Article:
Republicans’ effort is aimed squarely at the other nations negotiating with the U.S. on the accord that Obama hopes will be a big piece of his green legacy. “If there is one message that I would like to send to the international community ahead of the international climate-change conference, it is this: Without Senate approval, there will be no money,” Barrasso said at an Environment and Public Works Committee hearing Wednesday.
The White House did not comment on the letter. The White House budget request submitted to Congress early this year asks for $500 million of the $3 billion pledge, and while Republicans are no fans of climate programs, Secretary of State John Kerry recently predicted that Obama would get money from Congress.
“We’ll get there, because the trade-offs of the budget are such that when something is a high enough priority for a president, you have a way of getting it done, even though it’s opposed by people” Kerry told The Financial Times last week, even hinting that Obama would veto spending legislation that omitted it.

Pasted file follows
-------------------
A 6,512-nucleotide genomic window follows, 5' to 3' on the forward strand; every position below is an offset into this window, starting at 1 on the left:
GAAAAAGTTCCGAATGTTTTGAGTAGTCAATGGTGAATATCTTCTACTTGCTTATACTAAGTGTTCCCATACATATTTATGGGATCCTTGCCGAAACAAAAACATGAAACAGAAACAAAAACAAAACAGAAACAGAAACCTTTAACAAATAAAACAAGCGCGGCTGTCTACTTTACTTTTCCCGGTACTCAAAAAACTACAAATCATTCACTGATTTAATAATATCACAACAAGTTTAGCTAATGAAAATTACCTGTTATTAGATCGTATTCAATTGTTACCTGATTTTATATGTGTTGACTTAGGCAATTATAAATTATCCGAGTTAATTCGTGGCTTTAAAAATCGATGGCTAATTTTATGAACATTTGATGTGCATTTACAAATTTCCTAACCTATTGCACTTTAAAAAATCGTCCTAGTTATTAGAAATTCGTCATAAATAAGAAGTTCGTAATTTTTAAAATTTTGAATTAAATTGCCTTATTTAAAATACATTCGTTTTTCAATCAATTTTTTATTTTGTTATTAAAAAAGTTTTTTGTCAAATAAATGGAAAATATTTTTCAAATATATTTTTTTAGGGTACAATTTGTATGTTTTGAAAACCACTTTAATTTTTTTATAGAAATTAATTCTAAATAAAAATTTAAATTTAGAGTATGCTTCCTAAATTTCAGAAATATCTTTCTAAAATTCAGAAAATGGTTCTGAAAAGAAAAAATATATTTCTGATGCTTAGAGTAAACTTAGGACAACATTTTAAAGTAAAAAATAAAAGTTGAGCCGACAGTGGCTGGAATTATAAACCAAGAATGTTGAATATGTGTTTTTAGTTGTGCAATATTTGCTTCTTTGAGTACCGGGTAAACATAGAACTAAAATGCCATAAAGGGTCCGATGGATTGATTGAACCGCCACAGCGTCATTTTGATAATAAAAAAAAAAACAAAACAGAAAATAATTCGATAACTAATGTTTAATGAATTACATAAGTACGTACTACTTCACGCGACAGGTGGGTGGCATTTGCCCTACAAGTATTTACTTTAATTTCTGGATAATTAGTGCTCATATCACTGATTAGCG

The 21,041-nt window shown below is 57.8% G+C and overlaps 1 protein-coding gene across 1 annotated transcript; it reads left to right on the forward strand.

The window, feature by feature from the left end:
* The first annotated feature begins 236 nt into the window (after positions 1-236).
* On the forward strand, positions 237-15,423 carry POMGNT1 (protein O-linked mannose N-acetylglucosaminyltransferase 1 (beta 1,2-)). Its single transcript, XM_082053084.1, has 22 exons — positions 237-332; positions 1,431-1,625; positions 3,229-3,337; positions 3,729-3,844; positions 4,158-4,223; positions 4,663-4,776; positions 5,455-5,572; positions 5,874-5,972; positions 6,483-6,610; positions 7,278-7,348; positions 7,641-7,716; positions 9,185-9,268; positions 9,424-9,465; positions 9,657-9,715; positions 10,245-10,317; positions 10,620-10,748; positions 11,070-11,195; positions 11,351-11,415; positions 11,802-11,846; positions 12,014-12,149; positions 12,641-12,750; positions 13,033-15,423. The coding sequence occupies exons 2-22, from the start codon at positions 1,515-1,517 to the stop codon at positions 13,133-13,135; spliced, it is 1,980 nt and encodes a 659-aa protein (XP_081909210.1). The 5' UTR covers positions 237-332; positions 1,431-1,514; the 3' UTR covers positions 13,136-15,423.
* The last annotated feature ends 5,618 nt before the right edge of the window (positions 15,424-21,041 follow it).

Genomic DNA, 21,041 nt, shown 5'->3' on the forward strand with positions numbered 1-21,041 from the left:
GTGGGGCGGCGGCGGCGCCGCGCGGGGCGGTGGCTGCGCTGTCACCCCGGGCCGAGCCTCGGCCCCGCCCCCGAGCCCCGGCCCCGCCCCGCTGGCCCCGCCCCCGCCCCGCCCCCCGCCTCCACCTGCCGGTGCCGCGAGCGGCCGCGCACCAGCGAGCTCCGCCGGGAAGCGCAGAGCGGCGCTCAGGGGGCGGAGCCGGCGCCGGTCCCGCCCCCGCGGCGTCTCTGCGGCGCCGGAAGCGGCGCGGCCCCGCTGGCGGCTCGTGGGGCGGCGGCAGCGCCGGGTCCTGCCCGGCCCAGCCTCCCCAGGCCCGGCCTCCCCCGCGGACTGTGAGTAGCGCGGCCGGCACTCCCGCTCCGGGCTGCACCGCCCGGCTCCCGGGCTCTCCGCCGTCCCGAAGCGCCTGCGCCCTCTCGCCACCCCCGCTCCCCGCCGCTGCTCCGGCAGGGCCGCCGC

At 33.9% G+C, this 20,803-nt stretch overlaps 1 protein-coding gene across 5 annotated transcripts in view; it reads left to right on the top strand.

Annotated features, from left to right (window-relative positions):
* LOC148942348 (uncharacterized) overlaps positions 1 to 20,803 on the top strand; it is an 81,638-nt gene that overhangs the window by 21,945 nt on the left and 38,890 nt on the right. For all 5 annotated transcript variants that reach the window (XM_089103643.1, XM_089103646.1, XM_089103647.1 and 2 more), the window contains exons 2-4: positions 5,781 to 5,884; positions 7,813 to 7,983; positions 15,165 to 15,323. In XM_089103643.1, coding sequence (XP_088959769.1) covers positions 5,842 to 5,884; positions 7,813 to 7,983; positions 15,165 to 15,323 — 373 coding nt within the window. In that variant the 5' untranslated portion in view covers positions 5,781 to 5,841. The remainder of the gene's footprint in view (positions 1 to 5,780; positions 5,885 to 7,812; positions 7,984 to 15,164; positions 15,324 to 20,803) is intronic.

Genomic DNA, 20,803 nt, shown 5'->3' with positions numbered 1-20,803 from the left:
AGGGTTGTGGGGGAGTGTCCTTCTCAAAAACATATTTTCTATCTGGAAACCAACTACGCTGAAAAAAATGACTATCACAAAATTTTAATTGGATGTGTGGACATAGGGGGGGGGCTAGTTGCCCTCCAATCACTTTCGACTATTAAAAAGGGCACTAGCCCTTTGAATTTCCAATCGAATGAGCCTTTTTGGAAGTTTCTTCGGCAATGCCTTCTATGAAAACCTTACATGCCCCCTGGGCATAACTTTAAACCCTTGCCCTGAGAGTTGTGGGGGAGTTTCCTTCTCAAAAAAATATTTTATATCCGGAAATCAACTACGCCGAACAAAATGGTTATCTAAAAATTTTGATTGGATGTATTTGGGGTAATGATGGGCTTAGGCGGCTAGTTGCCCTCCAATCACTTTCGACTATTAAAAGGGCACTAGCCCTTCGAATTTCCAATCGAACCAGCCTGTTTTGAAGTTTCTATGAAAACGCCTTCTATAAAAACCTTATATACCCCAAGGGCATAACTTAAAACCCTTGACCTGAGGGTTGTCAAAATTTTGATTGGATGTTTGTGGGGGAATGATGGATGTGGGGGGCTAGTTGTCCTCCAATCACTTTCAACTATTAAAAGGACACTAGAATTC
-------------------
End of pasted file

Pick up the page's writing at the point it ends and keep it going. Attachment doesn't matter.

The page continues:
The Green Climate Fund is part of wider efforts under the U.N. negotiations to mobilize $100 billion annually in climate finance from public and private sources by 2020.
The letter is the latest effort by Republicans to influence the pact that the Obama administration and governments from nearly 200 nations hope to reach during the high-stakes talks in Paris. Republicans are seeking to show that the U.S. might not follow through on commitments that Obama is making. But thus far, the efforts have been largely messaging by a party that doesn’t have a seat at the table.
The Senate passed a pair of GOP-led bills yesterday that would block sweeping EPA regulations to cut carbon emissions from power plants, rules that would help the U.S. to meet the pledge it offered in the climate negotiations to cut its greenhouse gas emissions 26-28 percent below 2005 levels by 2025. The House is likely to follow suit, but the measures are largely symbolic because they already face a firm White House veto threat.
Sen. Shelley Moore Capito, a West Virginia Republican helping to lead the GOP effort, said ahead of the vote that lawmakers are trying to send a message to the Paris talks. “[President Obama] is getting ready to enter into a global climate agreement. I think by showing that we disapprove of this regulation, [it] shows that the country is not behind the policies he is putting forward,” she told reporters in the Capitol.
There’s more to come. Sen. Mike Lee and Rep. Mike Kelly will soon introduce resolutions demanding that the planned Paris agreement will be submitted to the Senate for ratification.
But Republicans, lacking a veto-proof majority, have very limited options when it comes to demanding a say in the outcome of the Paris talks.